After a decade without an openly LGBT state representative, Mary Gonzalez was elected to represent El Paso’s District 75.
Replacing outgoing state Rep. Chente Quintanilla, Gonzalez became the first woman elected to represent the district after defeating challengers in the Democratic Primary and winning unopposed in the general election.

She’s the first openly LGBT woman elected to the Texas Legislature, but she is the second openly gay representative, after Austin’s Glen Maxey, who served from 1991 to 2003.

But Gonzalez also brought another first for Texas and possibly the nation. She’s pansexual, a sexual orientation often compared to bisexuality, though it is distinctly different because pansexuals don’t believe in a gender binary and can be attracted to all gender identities.

The El Paso native focused on improving her district during her campaign even when her opponents focused on her sexual orientation. She continued to explain her plans for mandatory infrastructure, clean drinking water and better education in her community.

But while she was open about her sexuality during her run for office, she allowed mainstream media to use gay because many didn’t understand what she meant by referring to herself as queer.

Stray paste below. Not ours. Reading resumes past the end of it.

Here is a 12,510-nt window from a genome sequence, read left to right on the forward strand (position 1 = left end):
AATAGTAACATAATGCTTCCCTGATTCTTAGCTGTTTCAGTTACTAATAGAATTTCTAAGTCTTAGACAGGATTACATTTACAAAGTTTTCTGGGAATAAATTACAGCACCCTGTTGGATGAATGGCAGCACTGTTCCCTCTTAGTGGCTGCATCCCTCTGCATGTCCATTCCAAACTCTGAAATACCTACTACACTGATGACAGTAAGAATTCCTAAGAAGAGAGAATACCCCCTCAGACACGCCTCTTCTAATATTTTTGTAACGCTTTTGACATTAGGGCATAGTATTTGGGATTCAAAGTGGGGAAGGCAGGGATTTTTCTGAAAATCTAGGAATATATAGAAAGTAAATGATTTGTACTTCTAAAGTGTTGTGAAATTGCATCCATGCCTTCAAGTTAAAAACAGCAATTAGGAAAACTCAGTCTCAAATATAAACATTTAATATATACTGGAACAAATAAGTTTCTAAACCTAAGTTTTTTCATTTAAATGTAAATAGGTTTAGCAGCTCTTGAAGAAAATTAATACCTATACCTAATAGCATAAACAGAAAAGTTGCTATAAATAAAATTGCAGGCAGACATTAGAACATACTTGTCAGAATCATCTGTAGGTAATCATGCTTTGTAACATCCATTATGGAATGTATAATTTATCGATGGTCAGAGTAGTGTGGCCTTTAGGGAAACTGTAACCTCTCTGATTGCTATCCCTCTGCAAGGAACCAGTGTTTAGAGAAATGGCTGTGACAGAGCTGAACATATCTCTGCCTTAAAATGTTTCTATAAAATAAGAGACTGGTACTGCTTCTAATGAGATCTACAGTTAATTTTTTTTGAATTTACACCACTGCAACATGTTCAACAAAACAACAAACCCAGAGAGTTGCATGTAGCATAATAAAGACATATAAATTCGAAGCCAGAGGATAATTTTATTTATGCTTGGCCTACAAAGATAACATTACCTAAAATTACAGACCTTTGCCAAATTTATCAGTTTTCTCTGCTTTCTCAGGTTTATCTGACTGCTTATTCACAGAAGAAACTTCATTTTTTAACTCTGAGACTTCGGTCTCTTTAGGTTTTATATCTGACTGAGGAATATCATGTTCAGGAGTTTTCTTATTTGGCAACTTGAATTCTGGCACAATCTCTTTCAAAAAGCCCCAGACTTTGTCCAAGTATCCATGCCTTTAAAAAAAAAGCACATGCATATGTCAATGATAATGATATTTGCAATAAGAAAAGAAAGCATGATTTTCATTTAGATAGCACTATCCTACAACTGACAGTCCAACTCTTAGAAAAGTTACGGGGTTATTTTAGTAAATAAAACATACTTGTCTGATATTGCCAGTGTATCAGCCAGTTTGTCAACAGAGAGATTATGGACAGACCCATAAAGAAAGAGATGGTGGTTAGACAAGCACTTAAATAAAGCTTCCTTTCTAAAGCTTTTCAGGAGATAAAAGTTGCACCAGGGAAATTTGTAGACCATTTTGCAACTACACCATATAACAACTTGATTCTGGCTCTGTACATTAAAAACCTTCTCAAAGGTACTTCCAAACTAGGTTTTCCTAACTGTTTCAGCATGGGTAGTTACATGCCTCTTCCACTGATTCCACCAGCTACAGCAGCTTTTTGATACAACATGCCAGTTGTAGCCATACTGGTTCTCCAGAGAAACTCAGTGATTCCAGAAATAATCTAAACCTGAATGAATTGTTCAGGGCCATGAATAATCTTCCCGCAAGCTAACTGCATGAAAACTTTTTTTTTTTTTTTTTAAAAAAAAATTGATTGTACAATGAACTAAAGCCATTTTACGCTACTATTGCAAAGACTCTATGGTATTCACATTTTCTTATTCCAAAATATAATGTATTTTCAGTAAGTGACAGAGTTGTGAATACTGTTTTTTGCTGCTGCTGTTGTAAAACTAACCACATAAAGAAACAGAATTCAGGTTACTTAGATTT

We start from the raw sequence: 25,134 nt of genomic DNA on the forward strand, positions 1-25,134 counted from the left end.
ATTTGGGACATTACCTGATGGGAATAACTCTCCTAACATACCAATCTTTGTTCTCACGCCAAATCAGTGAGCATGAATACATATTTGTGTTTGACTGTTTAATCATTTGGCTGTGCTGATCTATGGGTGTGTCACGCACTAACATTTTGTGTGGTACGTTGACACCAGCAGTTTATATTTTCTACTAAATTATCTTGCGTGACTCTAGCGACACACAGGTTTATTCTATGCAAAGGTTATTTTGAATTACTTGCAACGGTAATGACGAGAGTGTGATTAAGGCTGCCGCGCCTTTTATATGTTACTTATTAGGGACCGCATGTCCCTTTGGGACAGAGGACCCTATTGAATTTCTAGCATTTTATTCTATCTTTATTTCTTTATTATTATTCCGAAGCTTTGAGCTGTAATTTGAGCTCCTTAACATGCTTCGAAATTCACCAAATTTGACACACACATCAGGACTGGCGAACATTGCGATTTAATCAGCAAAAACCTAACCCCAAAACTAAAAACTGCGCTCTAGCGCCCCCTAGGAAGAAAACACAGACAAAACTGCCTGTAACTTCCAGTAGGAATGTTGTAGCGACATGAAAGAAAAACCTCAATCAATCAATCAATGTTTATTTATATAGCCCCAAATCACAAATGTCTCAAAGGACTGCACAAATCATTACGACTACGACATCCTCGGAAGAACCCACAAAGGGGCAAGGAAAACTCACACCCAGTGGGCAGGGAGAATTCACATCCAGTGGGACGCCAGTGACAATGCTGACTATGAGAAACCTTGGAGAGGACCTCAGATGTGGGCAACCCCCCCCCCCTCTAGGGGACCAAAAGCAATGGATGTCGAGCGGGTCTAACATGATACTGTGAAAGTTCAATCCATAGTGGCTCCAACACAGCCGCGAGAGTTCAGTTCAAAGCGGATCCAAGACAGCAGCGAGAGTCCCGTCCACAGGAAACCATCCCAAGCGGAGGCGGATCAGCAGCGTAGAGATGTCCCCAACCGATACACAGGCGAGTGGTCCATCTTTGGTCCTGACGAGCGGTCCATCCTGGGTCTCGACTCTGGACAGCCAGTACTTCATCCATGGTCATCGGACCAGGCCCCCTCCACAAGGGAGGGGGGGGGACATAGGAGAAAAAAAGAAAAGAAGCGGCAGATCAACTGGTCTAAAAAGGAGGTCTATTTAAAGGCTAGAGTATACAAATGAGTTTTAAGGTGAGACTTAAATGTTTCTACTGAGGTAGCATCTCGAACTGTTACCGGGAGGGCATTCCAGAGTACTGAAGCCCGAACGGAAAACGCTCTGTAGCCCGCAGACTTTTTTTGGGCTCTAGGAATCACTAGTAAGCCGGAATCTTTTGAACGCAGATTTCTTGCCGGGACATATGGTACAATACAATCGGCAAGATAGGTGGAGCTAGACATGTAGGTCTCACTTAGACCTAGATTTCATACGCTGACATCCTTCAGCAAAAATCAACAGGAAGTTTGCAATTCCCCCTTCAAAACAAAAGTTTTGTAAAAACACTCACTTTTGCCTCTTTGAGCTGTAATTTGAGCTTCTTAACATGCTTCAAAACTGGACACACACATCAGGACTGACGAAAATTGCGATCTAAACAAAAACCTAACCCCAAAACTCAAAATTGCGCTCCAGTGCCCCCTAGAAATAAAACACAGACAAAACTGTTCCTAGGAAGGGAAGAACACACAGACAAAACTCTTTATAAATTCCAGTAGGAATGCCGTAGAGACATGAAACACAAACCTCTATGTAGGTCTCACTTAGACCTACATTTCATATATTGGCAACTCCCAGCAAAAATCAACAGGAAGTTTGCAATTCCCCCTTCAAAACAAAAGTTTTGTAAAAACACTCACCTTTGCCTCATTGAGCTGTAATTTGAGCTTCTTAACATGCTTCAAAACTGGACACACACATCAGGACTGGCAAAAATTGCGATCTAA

Gay eventually turned into lesbian, but Gonzalez ignored the headlines to focus on her campaign.

When Dallas Voice did a cover story on her after the primary, she objected to the term lesbian, and later came out as pansexual.

She’s believed to be the only out pansexual politician in the U.S.

Gonzalez was hesitant to tell voters she was pansexual because the term may have confused them, but she also rejected bisexual because it didn’t fully explain her orientation or how she viewed her attraction to others.

Despite not coming out as bi and facing criticism from within the LGBT community, she said she was always honest when asked about past relationships with men, women and trans people.

Her election as the state’s first out female lawmaker went national, focusing on the changing times in Texas and how progressive El Paso was. When she publicly acknowledged that she is pan, it educated citizens near and far on what that sexuality meant and the importance of being proud of who you are.

History has proven that having an LGBT lawmaker helps pro-equality legislation pass because they can speak about how it will affect them.
Gonzalez is focused on the impact she can make for her district and LGBT advocates are pleased to have an authentic voice for the community to represent them in Austin when she’s sworn in Jan. 8.

— Anna Waugh

This article appeared in the Dallas Voice print edition December 28, 2012.